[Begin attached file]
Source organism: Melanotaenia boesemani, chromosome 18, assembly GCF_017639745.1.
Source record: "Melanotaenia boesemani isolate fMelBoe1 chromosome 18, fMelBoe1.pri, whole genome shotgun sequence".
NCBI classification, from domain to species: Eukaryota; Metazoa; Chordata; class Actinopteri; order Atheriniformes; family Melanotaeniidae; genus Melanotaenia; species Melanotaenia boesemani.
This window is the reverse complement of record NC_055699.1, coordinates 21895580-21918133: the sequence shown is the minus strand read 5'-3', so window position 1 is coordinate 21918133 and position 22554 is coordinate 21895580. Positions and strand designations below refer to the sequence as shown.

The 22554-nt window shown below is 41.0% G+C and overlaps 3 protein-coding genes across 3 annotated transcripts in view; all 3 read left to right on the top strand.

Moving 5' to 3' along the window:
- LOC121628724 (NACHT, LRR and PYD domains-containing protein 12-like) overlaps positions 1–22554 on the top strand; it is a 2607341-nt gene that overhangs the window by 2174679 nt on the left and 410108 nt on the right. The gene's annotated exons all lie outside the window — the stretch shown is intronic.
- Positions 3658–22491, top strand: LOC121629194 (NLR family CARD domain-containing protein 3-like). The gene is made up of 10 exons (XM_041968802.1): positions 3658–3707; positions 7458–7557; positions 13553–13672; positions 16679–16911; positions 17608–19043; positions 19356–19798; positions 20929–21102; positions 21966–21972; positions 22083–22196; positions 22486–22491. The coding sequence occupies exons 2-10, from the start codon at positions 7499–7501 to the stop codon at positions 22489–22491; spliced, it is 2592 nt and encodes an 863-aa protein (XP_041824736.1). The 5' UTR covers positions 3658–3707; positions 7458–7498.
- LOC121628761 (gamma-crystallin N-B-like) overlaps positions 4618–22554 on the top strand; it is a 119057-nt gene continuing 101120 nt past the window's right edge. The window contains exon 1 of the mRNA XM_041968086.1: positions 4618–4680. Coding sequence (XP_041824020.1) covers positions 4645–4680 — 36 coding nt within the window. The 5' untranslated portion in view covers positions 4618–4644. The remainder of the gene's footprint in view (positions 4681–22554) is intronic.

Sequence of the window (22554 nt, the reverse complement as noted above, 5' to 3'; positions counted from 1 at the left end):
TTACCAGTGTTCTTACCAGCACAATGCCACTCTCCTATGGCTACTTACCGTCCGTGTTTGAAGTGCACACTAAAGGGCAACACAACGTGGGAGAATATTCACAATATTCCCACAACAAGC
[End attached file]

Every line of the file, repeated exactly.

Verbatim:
Source organism: Melanotaenia boesemani, chromosome 18, assembly GCF_017639745.1.
Source record: "Melanotaenia boesemani isolate fMelBoe1 chromosome 18, fMelBoe1.pri, whole genome shotgun sequence".
NCBI classification, from domain to species: Eukaryota; Metazoa; Chordata; class Actinopteri; order Atheriniformes; family Melanotaeniidae; genus Melanotaenia; species Melanotaenia boesemani.
This window is the reverse complement of record NC_055699.1, coordinates 21895580-21918133: the sequence shown is the minus strand read 5'-3', so window position 1 is coordinate 21918133 and position 22554 is coordinate 21895580. Positions and strand designations below refer to the sequence as shown.

The 22554-nt window shown below is 41.0% G+C and overlaps 3 protein-coding genes across 3 annotated transcripts in view; all 3 read left to right on the top strand.

Moving 5' to 3' along the window:
- LOC121628724 (NACHT, LRR and PYD domains-containing protein 12-like) overlaps positions 1–22554 on the top strand; it is a 2607341-nt gene that overhangs the window by 2174679 nt on the left and 410108 nt on the right. The gene's annotated exons all lie outside the window — the stretch shown is intronic.
- Positions 3658–22491, top strand: LOC121629194 (NLR family CARD domain-containing protein 3-like). The gene is made up of 10 exons (XM_041968802.1): positions 3658–3707; positions 7458–7557; positions 13553–13672; positions 16679–16911; positions 17608–19043; positions 19356–19798; positions 20929–21102; positions 21966–21972; positions 22083–22196; positions 22486–22491. The coding sequence occupies exons 2-10, from the start codon at positions 7499–7501 to the stop codon at positions 22489–22491; spliced, it is 2592 nt and encodes an 863-aa protein (XP_041824736.1). The 5' UTR covers positions 3658–3707; positions 7458–7498.
- LOC121628761 (gamma-crystallin N-B-like) overlaps positions 4618–22554 on the top strand; it is a 119057-nt gene continuing 101120 nt past the window's right edge. The window contains exon 1 of the mRNA XM_041968086.1: positions 4618–4680. Coding sequence (XP_041824020.1) covers positions 4645–4680 — 36 coding nt within the window. The 5' untranslated portion in view covers positions 4618–4644. The remainder of the gene's footprint in view (positions 4681–22554) is intronic.

Sequence of the window (22554 nt, the reverse complement as noted above, 5' to 3'; positions counted from 1 at the left end):
TTACCAGTGTTCTTACCAGCACAATGCCACTCTCCTATGGCTACTTACCGTCCGTGTTTGAAGTGCACACTAAAGGGCAACACAACGTGGGAGAATATTCACAATATTCCCACAACAAGC